Not so much in the news as viruses, but bacteria can definitely be classified as “living” and — astonishingly — they comprise two of the three major branches of carbon-based life. For every non-bacterial form of life, there is at least one type of uniquely evolved bacteria, and who knows what else waiting to emerge. In fact, to ignore bacteria in a section about the different scales of life, would be tantamount to ignoring life itself.
Given its fundamental position in the Tree of Life, the idea that the impact of environmental change on bacteria — and hence it’s impact on us when affected thus — could be compressed into a single chapter was faintly absurd, so I had to spend a lot of time carefully picking out the most salient points; like this one:
The relationship between the growth rate of bacteria and temperature is remarkably consistent, such that it is possible for scientists to develop general rules to predict how quickly a specific type of bacteria will multiply at a certain temperature. For example, if a certain type of bacteria doubles in number every fifteen minutes under a certain set of conditions, e.g. in a test tube full of milk at 10°C, then under the same conditions but at 15°C the growth rate of that strain of bacteria can be very accurately predicted. David Ratkowsky and his colleagues at the University of Tasmania found the relationship held true in their own samples, and also in the 29 other examples they extracted from various pieces of scientific literature. In short, under ideal conditions, for every 5°C increase in temperature, bacteria divide between 50% and 100% faster. A mere 1°C increase can therefore increase the division rate of bacteria by around 20%.
We are faced with a situation whereby in the last 100 years the average global temperature has risen by 0.8°C over the 1900 baseline. In September, the Hadley Centre, part of the UK Meteorological Office, laid out the stark prediction of a 4 degree rise in temperatures above the baseline by 2055 if we don’t do something to radically turn around the amount of greenhouse gases in the atmosphere. That is a potential 80% increase in bacterial division speed.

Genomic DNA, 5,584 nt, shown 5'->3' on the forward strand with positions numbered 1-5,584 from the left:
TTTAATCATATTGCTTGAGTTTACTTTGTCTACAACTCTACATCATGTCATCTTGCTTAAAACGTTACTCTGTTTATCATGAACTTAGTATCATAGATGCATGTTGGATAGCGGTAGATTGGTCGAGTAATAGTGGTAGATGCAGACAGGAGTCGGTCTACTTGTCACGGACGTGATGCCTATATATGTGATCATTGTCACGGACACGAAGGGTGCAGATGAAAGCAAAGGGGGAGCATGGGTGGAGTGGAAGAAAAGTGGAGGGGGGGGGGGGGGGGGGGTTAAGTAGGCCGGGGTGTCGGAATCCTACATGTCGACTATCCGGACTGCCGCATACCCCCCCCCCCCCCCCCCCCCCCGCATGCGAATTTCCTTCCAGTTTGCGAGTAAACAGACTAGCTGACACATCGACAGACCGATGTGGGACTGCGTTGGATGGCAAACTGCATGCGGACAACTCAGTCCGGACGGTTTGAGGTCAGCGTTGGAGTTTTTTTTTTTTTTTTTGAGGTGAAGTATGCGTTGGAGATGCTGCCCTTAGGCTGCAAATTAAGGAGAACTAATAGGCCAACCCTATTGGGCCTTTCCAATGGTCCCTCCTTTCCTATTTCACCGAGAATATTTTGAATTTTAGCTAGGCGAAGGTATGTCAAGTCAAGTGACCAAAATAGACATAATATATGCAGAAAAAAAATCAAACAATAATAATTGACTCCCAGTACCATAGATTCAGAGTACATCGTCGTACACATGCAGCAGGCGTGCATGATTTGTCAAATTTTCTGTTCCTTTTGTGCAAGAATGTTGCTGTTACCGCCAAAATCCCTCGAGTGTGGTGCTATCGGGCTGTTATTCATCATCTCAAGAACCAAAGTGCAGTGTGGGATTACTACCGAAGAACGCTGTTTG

In a world that is becoming ever-more overcrowded and urbanised, with cities becoming the de facto location for the spilling over of populations into desparate living conditions, a disease as apparently easy to control as Typhoid Fever (just cap the infected wells) is bound to spread to places that were once free of infection. Add to this the prospect of a baking Earth and cities will become no-go areas:
Typhoid fever is caused by the bacteria Salmonella typhi, and is the cause of over half a million deaths worldwide every year. Unlike tuberculosis, typhoid will happily live outside of the body, specializing particularly in standing water containing human sewage. A pond, well or ditch only has to contain a fragment of faecal matter from the unwashed hands of a child for the entire water source to become infected; and the warmer the water is, the faster it will become infected until every person drinking that water is fated to ingest the bacteria. Vaccinations are an effective preventative measure against typhoid, and antibiotics can bring most cases under control, but studies carried out in Vietnam and throughout Africa have found numerous strains of antibiotic-resistant typhoid throughout the population, and even bacteria that appear to be changing the way that they evolve in order to survive.
The message carried later on in Time’s Up! is already becoming evident: our situation is a product not of humanity, but of a particular type of humanity. A type of humanity that will sacrifice its future in order to live a dream; a dream so many people are being sold, and are buying in ever larger numbers…
The kinds of conditions that much of the world’s population has to put up with are creating new breeding-grounds for diseases like typhus. The cramped, unserviced slums skirting Mumbai, Sao Paolo and Jakarta are barely acknowledged by the same authorities that pride themselves on their city’s economic opportunities. These shanty-towns, favelas and ghettos are the result of a multitude failed to deliver on their promises. Instead, the aspirant slum-dwellers get disease and a way of life that is often far worse than the one they wanted to escape from.